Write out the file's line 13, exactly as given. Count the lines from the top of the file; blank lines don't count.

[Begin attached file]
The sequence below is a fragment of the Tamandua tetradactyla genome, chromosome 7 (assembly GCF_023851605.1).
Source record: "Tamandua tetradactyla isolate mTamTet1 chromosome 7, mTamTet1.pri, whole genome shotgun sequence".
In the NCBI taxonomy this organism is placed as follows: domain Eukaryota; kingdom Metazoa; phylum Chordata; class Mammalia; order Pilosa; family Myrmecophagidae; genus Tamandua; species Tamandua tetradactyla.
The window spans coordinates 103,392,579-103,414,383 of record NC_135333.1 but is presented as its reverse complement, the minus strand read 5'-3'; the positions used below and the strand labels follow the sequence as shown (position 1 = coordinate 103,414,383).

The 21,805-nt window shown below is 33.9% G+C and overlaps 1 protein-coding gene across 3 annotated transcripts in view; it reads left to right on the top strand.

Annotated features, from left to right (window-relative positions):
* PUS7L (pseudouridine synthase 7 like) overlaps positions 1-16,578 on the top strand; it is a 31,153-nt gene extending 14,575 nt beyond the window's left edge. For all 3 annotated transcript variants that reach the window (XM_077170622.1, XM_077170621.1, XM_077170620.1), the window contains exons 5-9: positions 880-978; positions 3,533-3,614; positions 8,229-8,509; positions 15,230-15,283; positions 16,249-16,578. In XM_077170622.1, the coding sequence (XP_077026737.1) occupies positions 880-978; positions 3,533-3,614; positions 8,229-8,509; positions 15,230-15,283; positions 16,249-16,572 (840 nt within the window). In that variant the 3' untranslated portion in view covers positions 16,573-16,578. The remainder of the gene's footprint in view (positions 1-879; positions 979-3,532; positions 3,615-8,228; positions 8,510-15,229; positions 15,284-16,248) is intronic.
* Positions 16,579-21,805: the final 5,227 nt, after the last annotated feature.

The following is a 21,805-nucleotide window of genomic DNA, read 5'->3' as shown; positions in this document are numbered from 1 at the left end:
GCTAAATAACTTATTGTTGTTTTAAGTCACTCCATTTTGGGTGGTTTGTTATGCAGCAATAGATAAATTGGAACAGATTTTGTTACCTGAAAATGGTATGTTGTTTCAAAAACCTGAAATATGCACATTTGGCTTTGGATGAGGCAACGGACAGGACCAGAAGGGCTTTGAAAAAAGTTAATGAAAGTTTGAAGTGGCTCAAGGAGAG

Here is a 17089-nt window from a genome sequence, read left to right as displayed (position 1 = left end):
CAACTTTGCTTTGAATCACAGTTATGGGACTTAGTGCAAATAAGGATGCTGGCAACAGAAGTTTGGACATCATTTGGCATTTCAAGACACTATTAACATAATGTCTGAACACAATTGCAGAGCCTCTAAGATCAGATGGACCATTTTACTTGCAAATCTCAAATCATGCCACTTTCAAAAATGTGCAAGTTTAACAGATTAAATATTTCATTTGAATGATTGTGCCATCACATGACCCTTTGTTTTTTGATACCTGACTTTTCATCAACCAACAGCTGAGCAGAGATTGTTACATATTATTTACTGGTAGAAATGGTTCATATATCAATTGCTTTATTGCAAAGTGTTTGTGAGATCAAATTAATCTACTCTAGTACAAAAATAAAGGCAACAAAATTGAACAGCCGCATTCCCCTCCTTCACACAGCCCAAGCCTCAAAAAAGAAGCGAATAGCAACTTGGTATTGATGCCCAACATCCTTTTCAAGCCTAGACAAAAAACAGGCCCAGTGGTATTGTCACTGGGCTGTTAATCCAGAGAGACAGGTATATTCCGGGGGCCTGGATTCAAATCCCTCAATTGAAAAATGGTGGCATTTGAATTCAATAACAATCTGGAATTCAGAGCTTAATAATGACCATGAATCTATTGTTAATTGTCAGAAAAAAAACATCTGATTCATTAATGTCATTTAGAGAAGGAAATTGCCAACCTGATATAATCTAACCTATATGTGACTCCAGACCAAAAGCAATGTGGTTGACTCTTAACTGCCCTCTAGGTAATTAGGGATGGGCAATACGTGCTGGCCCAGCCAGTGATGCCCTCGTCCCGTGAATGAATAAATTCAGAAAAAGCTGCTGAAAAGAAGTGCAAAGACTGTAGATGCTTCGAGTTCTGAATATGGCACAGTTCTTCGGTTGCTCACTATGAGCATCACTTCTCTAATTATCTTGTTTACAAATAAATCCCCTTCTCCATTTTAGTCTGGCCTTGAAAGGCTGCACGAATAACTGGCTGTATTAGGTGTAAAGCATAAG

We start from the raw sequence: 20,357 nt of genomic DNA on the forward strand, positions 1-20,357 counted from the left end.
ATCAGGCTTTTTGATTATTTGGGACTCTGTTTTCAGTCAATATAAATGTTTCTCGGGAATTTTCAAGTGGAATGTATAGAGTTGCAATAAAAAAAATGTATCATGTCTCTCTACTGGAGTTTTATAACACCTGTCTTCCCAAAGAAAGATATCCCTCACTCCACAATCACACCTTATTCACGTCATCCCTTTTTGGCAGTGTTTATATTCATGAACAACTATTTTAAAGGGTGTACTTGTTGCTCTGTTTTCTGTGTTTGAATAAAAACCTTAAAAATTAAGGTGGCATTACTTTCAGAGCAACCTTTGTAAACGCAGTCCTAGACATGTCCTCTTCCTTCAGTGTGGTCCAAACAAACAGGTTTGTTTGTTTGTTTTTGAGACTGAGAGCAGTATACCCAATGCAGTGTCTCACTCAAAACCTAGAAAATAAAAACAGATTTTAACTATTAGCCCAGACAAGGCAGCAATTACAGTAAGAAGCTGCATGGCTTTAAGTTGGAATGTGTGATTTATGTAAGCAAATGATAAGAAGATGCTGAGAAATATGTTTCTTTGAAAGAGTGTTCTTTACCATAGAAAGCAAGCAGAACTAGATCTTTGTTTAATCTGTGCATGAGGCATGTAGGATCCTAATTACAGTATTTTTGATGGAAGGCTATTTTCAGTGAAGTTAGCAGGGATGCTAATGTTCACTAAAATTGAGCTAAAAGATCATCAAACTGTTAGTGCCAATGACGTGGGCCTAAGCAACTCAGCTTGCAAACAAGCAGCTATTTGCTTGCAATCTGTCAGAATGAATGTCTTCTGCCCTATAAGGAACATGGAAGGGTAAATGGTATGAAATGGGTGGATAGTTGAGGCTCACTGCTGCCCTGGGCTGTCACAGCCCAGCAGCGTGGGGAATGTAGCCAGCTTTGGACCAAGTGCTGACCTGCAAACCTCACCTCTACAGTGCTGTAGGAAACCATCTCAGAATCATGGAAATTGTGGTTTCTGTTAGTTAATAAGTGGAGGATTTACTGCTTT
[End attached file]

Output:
We start from the raw sequence: 20,357 nt of genomic DNA on the forward strand, positions 1-20,357 counted from the left end.